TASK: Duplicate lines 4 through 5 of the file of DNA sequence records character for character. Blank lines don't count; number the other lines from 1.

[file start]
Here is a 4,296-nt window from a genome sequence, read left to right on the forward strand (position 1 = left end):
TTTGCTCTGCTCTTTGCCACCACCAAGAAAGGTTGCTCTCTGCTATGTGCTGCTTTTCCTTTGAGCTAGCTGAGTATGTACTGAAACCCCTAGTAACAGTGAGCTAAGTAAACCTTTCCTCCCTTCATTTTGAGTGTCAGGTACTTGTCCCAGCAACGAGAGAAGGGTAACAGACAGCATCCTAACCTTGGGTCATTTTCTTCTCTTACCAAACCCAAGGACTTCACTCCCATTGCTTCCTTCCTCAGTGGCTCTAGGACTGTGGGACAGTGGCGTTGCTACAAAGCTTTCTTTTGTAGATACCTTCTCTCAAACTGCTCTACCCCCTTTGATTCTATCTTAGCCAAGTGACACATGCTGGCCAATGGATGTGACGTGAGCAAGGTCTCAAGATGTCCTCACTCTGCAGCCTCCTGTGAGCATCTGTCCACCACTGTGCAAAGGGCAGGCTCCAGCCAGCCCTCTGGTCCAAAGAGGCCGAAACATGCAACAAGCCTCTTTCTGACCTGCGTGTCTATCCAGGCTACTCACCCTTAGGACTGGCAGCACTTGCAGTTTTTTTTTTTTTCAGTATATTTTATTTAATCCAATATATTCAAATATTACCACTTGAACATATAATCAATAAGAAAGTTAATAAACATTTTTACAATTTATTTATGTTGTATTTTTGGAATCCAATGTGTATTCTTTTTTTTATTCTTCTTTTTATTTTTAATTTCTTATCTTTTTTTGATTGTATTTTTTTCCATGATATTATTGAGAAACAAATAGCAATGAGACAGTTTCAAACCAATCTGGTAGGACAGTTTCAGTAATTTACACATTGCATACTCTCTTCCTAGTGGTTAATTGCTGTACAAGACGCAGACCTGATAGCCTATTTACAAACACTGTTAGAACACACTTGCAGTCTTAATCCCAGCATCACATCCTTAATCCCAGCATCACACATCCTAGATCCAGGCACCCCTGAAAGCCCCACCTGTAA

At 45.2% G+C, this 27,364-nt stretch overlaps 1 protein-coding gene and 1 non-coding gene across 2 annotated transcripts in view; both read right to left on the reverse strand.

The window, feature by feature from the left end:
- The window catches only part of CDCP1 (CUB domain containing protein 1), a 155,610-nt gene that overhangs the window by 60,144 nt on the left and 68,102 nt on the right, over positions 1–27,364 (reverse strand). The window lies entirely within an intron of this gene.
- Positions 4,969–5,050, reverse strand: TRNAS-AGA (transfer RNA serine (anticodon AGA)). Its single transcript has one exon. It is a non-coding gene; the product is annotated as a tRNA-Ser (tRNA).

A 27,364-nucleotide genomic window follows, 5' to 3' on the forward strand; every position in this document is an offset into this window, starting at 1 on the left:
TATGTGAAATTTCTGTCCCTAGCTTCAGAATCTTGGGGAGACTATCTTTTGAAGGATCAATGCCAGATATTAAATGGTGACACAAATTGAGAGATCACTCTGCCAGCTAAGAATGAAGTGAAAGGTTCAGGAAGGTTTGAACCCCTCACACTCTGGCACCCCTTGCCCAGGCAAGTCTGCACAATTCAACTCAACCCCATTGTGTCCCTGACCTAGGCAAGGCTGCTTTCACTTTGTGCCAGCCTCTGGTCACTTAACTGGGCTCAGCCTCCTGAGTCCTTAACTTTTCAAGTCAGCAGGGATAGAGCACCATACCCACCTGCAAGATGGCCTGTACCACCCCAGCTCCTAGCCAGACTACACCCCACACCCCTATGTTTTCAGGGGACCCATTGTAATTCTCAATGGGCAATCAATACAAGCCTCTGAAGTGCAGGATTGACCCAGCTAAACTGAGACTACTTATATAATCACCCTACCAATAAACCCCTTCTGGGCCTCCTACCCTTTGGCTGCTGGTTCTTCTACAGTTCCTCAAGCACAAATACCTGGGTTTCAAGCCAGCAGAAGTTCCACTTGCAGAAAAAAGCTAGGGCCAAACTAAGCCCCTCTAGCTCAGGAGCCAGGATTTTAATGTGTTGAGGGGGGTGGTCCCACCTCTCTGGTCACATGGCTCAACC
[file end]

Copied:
The window, feature by feature from the left end:
- The window catches only part of CDCP1 (CUB domain containing protein 1), a 155,610-nt gene that overhangs the window by 60,144 nt on the left and 68,102 nt on the right, over positions 1–27,364 (reverse strand). The window lies entirely within an intron of this gene.